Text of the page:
I did not tell these young people anything that a father and mother could not or should not tell their children about the temple. I hope that I reinforced what some fathers and mothers had been teaching all along.

These are some of the basic principles I tried to cover:

First, go with an open mind and an open heart. Be prepared to learn from those who have been called to work in the temple. Be teachable.

Concentrate on feeling the spirit that exists within the temple. There is a feeling of timelessness and peace found there that exists nowhere else. Some couples are so concerned about remembering every word and action that they miss the Spirit. Familiarity with the temple ceremonies will come with time and experience, but the spirit of the work can be felt the very first time.

Then, within the appropriate bounds set by our General Authorities, I would explain the mechanics of a temple session.

You will be asked to make covenants with the Lord and with your wife or husband. These covenants are solemn promises and should not be entered into lightly or thoughtlessly. When asked to make a covenant, think about what you are doing. Honoring these covenants brings great blessings, and the blessings can begin as soon as you make the covenants.

The temple is a serene and beautiful place. It is designed to inspire and uplift those who attend. Spend time absorbing its special atmosphere.

The only real way to prepare for the temple is to prepare your spiritual self. You should go to the temple in a spiritual frame of mind and be ready to learn spiritually. That kind of preparation should continue throughout life, not just the first time you go to the temple.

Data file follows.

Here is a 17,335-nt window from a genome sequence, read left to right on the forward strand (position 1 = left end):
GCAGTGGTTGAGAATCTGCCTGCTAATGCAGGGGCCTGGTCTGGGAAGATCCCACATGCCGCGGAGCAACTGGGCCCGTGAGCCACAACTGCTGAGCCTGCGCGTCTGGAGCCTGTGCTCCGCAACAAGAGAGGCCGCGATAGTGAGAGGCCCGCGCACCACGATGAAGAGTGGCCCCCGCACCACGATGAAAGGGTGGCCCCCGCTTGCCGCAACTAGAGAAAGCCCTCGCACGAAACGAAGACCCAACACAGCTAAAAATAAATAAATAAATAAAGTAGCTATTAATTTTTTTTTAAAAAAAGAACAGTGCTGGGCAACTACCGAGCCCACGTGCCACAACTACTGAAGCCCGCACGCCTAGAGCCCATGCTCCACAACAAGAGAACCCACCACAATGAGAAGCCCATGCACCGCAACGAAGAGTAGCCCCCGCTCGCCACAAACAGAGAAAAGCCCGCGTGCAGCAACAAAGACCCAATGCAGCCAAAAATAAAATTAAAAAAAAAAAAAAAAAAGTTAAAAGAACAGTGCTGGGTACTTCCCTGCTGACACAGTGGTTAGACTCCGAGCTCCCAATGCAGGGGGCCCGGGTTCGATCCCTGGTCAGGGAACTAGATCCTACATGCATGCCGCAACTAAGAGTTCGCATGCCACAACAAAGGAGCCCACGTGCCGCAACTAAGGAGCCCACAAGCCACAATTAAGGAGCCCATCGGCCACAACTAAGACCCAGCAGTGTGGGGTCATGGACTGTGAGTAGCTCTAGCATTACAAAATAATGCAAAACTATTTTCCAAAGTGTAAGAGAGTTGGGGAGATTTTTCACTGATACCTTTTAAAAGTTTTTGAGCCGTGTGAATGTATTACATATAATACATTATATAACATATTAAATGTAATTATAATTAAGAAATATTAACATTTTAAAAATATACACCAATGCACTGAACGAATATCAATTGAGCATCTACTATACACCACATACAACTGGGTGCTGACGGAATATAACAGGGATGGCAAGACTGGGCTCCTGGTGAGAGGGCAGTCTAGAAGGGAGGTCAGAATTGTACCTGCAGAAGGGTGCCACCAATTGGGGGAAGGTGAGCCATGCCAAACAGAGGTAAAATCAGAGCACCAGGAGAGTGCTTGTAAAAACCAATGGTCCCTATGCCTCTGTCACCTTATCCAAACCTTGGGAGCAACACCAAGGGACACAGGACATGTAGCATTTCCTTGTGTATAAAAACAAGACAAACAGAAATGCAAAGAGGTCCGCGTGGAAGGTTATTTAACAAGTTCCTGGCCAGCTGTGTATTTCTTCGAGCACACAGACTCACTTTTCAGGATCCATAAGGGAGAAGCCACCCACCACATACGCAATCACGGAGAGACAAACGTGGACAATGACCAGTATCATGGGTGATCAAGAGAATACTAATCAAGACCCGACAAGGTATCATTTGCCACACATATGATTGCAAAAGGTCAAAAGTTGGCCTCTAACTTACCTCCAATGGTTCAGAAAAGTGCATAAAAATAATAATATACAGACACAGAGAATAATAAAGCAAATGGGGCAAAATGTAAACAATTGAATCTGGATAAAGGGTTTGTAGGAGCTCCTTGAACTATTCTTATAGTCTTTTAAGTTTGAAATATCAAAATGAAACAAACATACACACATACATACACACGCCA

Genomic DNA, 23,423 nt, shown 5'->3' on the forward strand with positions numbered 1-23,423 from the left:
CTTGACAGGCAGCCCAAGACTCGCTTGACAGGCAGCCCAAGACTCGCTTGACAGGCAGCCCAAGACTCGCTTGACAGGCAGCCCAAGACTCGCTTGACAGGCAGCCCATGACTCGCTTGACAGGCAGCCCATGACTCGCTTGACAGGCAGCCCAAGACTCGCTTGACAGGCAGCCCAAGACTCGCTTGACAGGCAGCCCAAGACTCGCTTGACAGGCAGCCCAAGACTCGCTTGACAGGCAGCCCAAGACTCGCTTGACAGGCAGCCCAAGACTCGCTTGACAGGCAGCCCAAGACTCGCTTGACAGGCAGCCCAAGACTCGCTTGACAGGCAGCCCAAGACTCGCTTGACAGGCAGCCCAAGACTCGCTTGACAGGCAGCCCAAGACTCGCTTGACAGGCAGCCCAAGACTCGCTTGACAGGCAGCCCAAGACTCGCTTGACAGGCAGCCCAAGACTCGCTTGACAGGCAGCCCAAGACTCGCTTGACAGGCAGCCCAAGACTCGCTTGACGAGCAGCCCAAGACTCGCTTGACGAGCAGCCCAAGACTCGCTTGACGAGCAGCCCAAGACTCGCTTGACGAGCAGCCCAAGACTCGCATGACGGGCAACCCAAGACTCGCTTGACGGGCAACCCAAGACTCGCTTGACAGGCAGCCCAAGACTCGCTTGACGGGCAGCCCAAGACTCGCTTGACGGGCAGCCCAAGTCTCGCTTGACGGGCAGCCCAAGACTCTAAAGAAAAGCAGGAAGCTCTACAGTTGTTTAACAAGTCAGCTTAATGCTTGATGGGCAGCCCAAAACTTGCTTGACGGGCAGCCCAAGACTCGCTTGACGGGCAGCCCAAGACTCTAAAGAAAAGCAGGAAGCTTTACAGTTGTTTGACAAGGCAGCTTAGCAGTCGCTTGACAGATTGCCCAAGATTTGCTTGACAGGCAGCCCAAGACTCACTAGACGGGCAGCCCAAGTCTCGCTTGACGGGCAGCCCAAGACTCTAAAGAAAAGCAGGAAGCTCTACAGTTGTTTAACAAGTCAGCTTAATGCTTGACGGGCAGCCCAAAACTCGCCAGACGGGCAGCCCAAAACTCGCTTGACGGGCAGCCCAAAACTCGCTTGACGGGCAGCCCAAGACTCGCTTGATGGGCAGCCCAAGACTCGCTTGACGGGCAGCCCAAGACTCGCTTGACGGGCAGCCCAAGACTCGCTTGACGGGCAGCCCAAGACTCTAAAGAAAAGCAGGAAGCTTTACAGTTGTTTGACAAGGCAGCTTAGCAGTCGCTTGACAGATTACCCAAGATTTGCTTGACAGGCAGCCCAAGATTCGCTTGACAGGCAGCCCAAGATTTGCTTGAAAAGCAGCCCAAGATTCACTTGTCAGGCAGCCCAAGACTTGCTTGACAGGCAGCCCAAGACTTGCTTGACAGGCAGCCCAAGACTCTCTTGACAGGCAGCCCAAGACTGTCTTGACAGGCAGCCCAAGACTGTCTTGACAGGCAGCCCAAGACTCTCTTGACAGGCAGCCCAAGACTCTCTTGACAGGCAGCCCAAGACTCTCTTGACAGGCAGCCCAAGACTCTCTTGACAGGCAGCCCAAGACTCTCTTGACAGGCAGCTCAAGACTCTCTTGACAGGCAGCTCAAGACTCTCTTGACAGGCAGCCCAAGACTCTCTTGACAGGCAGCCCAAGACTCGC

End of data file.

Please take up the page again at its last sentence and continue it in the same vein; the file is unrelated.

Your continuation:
Achieving this spirituality comes with studying the scriptures, praying diligently, serving your fellowmen, fulfilling your Church callings, and applying gospel principles in your life.

It takes a lifetime to learn the lessons that are taught in the house of the Lord. Each time a person goes he can learn something new about the gospel that he has not fully understood before. When we are in the temple our ability to understand and learn depends in large part on the quality of our spirituality. What we take home from the temple depends a great deal on what we take into it.

Preparation for marriage and preparation for the temple are in many ways the same. In each case we are preparing to make covenants with someone we love and who loves us, and we need to be prepared and worthy to make those covenants.

Working with individuals and couples and explaining to them the importance and joy of going to the temple brings satisfying results. These brothers and sisters leave the temple filled with its spirit and eager to return and learn more about what the Lord requires of them.

  • Dr. J. Duane Dudley is a professor of physics at Brigham Young University. He serves as president of a BYU stake.

Illustrated by Stephanie Clark